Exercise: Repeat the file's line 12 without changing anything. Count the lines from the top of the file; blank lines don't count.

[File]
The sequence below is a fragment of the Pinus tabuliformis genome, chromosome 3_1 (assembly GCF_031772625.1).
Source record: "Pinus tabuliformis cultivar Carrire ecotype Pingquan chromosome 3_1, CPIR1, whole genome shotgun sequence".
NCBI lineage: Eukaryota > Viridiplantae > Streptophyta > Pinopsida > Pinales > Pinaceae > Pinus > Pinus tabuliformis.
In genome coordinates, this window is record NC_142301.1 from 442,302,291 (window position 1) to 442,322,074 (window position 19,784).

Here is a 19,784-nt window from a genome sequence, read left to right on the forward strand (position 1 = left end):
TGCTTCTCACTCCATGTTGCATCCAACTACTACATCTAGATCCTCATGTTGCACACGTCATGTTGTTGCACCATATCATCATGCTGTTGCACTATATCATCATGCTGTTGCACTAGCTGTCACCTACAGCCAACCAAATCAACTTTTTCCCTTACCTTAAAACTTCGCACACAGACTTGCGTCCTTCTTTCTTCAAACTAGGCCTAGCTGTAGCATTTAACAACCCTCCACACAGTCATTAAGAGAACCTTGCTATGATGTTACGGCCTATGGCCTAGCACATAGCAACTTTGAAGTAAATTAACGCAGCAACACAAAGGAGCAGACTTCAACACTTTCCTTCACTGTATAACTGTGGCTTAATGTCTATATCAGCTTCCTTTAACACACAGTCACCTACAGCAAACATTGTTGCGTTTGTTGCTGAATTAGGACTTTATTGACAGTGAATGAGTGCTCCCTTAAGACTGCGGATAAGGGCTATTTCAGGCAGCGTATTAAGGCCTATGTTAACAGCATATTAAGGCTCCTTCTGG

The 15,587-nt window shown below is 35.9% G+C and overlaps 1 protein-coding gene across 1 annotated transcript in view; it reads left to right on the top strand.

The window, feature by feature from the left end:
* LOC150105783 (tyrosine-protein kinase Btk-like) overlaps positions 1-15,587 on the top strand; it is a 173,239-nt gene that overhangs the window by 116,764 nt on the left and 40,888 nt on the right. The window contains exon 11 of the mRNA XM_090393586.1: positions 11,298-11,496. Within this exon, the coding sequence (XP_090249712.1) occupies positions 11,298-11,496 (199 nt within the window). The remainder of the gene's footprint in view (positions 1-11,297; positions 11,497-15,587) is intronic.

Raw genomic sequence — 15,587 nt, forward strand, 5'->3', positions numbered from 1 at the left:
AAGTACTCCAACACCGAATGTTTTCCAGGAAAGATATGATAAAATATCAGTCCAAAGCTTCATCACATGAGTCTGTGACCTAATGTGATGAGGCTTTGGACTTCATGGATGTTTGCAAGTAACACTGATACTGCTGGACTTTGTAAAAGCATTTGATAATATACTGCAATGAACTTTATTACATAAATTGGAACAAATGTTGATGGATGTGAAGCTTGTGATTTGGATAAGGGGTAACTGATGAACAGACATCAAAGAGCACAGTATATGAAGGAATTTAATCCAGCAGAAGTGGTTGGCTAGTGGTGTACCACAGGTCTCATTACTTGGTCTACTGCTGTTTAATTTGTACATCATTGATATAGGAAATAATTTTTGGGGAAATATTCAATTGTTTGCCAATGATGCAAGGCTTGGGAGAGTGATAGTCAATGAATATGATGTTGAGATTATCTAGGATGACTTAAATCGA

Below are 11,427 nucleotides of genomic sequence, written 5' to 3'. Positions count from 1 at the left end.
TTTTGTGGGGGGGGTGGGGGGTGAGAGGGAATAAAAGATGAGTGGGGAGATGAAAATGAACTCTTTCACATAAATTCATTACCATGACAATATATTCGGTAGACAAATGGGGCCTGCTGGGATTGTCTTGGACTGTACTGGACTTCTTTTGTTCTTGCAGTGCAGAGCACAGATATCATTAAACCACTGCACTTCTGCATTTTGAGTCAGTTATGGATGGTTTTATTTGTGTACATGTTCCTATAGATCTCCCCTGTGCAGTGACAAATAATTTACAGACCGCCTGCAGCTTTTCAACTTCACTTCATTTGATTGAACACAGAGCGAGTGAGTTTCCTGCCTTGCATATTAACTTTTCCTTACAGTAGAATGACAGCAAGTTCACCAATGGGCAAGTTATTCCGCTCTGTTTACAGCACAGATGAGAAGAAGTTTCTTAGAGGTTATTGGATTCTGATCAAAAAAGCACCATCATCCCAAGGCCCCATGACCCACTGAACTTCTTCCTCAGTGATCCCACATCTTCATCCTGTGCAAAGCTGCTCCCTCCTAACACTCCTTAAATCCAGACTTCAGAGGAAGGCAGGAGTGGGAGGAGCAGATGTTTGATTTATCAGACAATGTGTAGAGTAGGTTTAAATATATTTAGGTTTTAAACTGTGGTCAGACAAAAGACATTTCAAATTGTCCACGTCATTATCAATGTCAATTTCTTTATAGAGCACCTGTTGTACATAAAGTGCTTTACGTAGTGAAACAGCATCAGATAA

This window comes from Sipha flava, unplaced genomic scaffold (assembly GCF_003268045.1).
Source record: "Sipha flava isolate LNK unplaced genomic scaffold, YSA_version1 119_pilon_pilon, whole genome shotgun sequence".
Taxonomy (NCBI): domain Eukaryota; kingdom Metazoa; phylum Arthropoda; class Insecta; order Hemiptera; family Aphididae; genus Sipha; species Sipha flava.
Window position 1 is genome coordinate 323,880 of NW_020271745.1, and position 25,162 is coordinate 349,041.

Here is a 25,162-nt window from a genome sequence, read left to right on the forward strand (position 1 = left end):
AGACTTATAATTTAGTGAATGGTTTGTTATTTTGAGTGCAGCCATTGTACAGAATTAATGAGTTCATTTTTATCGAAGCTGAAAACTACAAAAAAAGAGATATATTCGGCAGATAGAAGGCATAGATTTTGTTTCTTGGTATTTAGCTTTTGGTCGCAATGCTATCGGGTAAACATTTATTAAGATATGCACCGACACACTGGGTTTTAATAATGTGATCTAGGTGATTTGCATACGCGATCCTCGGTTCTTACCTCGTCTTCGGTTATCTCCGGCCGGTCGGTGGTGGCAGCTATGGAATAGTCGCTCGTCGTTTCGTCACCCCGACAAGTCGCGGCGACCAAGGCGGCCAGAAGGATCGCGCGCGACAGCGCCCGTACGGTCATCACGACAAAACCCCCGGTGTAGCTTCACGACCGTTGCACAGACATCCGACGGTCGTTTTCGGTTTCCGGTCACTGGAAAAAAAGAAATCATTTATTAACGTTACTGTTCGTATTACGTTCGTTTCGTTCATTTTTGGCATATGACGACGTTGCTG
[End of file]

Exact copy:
Below are 11,427 nucleotides of genomic sequence, written 5' to 3'. Positions count from 1 at the left end.